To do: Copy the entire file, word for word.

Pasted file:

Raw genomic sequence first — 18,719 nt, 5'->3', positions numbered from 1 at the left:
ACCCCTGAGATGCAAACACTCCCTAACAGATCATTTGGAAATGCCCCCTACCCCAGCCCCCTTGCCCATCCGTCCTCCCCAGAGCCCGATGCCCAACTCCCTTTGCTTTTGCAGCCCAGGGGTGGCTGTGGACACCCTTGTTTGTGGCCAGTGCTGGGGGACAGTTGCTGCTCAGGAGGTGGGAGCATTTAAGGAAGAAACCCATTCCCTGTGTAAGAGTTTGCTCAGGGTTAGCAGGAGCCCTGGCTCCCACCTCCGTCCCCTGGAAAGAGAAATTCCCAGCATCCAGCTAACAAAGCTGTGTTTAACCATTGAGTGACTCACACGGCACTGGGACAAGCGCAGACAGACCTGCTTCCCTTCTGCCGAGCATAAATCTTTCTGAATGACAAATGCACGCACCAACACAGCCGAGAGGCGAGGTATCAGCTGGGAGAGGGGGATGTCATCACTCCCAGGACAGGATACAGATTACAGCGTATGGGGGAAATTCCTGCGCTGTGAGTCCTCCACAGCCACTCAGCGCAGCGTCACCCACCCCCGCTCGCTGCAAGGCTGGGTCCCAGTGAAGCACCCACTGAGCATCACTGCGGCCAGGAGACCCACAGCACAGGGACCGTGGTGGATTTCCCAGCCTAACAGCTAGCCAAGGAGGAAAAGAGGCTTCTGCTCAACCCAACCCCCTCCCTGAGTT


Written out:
Raw genomic sequence first — 18,719 nt, 5'->3', positions numbered from 1 at the left:
ACCCCTGAGATGCAAACACTCCCTAACAGATCATTTGGAAATGCCCCCTACCCCAGCCCCCTTGCCCATCCGTCCTCCCCAGAGCCCGATGCCCAACTCCCTTTGCTTTTGCAGCCCAGGGGTGGCTGTGGACACCCTTGTTTGTGGCCAGTGCTGGGGGACAGTTGCTGCTCAGGAGGTGGGAGCATTTAAGGAAGAAACCCATTCCCTGTGTAAGAGTTTGCTCAGGGTTAGCAGGAGCCCTGGCTCCCACCTCCGTCCCCTGGAAAGAGAAATTCCCAGCATCCAGCTAACAAAGCTGTGTTTAACCATTGAGTGACTCACACGGCACTGGGACAAGCGCAGACAGACCTGCTTCCCTTCTGCCGAGCATAAATCTTTCTGAATGACAAATGCACGCACCAACACAGCCGAGAGGCGAGGTATCAGCTGGGAGAGGGGGATGTCATCACTCCCAGGACAGGATACAGATTACAGCGTATGGGGGAAATTCCTGCGCTGTGAGTCCTCCACAGCCACTCAGCGCAGCGTCACCCACCCCCGCTCGCTGCAAGGCTGGGTCCCAGTGAAGCACCCACTGAGCATCACTGCGGCCAGGAGACCCACAGCACAGGGACCGTGGTGGATTTCCCAGCCTAACAGCTAGCCAAGGAGGAAAAGAGGCTTCTGCTCAACCCAACCCCCTCCCTGAGTT